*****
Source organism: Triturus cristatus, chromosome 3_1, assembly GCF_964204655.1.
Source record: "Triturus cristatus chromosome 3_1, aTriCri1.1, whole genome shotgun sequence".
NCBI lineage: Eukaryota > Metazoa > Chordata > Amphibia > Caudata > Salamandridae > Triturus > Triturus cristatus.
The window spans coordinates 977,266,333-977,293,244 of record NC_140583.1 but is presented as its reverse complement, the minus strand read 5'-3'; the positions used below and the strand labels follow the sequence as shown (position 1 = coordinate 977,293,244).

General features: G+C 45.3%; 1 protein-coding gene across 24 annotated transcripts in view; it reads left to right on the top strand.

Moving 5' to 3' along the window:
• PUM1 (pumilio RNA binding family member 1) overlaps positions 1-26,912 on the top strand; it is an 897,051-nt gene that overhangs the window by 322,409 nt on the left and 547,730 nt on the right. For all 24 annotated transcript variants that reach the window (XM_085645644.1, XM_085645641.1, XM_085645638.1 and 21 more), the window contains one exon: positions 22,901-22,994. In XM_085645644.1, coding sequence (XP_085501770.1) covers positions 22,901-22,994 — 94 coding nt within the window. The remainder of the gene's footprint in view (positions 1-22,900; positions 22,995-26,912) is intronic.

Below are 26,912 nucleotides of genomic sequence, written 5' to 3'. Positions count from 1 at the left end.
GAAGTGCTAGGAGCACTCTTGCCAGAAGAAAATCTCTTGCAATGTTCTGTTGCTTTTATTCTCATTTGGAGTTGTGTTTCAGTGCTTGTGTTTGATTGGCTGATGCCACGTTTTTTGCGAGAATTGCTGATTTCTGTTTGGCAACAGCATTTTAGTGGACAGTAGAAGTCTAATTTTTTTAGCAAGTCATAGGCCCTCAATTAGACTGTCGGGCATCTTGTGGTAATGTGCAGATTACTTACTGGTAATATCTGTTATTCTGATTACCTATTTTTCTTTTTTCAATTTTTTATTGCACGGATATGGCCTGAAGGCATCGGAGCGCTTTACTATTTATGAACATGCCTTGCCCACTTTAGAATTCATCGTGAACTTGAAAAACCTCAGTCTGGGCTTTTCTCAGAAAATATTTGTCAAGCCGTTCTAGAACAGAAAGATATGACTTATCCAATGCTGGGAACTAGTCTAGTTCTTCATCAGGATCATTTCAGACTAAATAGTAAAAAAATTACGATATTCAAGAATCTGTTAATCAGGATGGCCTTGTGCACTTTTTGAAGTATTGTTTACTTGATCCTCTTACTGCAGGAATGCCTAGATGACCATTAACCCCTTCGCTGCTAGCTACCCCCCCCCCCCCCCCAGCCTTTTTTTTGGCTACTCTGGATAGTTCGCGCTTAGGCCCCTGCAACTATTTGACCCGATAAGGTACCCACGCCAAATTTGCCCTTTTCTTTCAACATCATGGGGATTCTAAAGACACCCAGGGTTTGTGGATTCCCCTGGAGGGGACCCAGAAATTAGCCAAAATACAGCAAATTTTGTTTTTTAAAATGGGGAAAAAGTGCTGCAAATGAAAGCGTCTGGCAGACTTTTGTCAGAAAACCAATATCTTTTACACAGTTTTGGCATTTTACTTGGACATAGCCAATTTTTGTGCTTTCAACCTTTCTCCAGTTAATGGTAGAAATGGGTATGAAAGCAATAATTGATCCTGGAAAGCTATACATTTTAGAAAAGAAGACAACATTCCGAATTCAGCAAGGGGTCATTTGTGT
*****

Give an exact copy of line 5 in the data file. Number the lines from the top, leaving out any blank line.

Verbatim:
General features: G+C 45.3%; 1 protein-coding gene across 24 annotated transcripts in view; it reads left to right on the top strand.